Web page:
To make this swath of downtown a pedestrian paradise, Nichol, who also designed the Bill and Melinda Gates Foundation, says Seattle needs to own the "weird, inconvenient, rugged, and irregular" flow of east-west hill streets while tapping into the "leafy, traditional" elements of the north-south avenues. The plan seeks to amplify both Seattle elements—accenting the grandeur of hill views east to west and capitalizing on the cozy, sequestered feeling of the north-south avenues—as a way to create a more nuanced landscape with the two different street modes juxtaposed. The hill streets to and from downtown will become a "route to great places," Nichol says, likening the avenues off to the side as "rooms" that people "peek in to" along the way.

Not sure any design can truly make the uphill walk as "fun" as Nichol says it will be, but her ideas for the hill streets are exciting. One key element is turning the intersections along the east-west corridor into "speed bumps." Nichol says the "speed bump" effect won't be as jarring as real speed bumps, but adds that by making the crosswalk flush with the sidewalk, and providing sloped approaches for cars heading north-south, the hill streets will became more of a ped-friendly "boardwalk" and that cars won't barrel down the avenues.

"The intersection sketch (top left) represents the idealized intersection where the pedestrian crossing is kept at the level of the sidewalk so that people never have to encounter the vulnerable moment of lowering themselves down to roadway level. Cars experience the raised pedestrian crossing as a moment to slow down."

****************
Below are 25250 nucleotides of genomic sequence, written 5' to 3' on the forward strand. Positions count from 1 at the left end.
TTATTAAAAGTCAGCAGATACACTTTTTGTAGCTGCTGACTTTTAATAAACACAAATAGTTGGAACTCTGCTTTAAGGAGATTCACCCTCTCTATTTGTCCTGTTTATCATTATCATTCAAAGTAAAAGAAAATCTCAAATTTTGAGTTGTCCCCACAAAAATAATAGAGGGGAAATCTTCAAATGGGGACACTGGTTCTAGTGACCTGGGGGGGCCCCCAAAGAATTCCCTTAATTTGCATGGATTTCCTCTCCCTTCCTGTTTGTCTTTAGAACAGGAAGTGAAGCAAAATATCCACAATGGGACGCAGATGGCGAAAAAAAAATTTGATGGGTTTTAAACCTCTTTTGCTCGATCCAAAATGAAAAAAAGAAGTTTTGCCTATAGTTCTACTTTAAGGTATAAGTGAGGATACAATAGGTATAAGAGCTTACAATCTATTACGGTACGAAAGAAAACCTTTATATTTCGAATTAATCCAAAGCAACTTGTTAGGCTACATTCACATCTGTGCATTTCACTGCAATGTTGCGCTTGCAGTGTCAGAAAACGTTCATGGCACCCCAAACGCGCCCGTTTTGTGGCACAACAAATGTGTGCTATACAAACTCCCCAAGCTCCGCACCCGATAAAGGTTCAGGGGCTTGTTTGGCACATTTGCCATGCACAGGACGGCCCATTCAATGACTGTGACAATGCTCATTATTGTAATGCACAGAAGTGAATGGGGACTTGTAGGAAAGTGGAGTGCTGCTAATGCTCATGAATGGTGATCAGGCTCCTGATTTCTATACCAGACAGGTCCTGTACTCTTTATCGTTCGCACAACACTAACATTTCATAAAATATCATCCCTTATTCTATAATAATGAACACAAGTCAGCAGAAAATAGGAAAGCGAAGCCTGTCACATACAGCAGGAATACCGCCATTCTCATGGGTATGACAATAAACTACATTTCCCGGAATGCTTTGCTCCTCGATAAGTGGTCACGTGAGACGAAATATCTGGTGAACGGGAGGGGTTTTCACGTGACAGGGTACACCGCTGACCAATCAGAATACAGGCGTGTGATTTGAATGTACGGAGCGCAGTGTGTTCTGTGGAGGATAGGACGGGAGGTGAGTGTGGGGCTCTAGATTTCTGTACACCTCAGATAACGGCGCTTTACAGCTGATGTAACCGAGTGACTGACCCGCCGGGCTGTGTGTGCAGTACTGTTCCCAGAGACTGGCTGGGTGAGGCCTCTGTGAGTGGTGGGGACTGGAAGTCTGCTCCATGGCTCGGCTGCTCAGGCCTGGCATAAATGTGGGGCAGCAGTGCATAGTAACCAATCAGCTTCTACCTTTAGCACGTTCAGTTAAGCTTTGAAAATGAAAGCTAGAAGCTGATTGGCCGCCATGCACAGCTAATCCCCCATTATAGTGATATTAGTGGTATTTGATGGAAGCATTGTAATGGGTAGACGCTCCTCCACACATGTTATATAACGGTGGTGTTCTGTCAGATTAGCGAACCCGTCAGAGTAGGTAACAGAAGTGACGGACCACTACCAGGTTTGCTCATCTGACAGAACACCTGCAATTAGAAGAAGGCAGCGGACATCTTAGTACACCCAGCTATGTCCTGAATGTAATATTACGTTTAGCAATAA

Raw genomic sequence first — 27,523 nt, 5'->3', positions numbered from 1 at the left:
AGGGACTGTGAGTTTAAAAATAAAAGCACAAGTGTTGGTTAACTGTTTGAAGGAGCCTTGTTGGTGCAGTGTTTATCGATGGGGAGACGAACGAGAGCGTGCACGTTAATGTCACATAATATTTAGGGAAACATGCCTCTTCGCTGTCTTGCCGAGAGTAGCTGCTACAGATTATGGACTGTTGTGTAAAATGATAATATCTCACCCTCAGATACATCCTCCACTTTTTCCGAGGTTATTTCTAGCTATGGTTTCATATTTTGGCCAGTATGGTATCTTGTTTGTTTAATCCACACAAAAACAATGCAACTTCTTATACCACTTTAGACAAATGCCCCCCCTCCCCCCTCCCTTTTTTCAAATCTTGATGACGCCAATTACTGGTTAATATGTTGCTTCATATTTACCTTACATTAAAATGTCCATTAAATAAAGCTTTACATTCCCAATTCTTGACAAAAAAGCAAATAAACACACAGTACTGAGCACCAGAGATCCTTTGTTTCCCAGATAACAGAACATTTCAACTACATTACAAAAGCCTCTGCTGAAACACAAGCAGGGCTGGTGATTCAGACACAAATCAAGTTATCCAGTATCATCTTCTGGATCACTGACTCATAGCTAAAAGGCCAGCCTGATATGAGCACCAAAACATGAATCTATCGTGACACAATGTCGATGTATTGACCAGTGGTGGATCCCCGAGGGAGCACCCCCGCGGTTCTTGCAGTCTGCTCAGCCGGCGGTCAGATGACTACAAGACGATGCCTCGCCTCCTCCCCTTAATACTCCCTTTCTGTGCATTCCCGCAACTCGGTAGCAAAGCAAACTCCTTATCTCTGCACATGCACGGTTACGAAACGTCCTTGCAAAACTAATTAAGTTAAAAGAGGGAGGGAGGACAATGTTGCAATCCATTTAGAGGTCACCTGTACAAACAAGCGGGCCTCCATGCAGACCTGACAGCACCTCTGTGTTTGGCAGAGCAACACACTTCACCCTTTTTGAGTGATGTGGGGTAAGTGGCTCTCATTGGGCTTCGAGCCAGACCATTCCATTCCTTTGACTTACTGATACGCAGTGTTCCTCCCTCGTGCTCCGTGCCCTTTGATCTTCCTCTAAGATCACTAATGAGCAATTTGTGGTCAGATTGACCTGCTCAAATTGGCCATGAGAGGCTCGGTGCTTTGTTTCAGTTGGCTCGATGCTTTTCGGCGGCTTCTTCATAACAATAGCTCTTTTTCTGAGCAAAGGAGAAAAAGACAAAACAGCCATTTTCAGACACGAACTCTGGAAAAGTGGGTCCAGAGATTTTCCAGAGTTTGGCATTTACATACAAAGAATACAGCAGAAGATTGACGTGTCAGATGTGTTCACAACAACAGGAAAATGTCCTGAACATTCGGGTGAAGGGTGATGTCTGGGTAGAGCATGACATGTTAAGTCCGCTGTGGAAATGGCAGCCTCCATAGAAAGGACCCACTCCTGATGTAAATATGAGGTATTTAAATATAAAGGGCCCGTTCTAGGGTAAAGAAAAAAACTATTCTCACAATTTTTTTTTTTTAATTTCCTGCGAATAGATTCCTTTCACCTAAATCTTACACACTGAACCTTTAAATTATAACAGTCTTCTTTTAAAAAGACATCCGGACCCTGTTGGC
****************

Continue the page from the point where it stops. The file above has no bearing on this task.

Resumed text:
Another element of the hill streets—though the plan doesn't, like the Bell Street Park design, literally do away with curbs—is to envision them as one space rather than "as separate tubes for cars and pedestrians," Nichol says.

Neither the report (nor Nichol, for that matter, who talks cryptically about making pedestrians "very subtly more aware of the shops across the street from you") exactly explain how the plan will erase the car/ped split on the hill streets, except to say: "The Hill Streets’ rugged topography and phenomenal views of the water remind us of Seattle’s history and natural context. Our recommendation for the Hill Streets is to emphasize their openness and asymmetry, allow views both across the street and towards the water, and create a sense of the street as one volume." 

That dreamy jargon comes with some (kind of) specific recommendations to: strategically plant trees to highlight views; add traction to the sidewalk; and use garden squares to liven up the walk.

One very tangible idea in the report is to light up downtown alleys, something already underway in Pioneer Square's alleys.  The GGN report says: "Alleys between Pike and Pine Streets offer an opportunity to build vibrance along the corridor and strengthen its cohesiveness from Market to Market. Alleys knit the two streets together by creating additional routes for pedestrians to cut between destinations on either street. We propose simple alley lighting installations like those already being done in Pioneer Square’s Post and Nord Alleys."

Speaking of nighttime lighting, the plan also contemplates some "one-time" events such as doing a lighting instalation during the winter months between Pike Place Market and Melrose Market on Capitol Hill, or closing off Pike St. to cars for a street fair.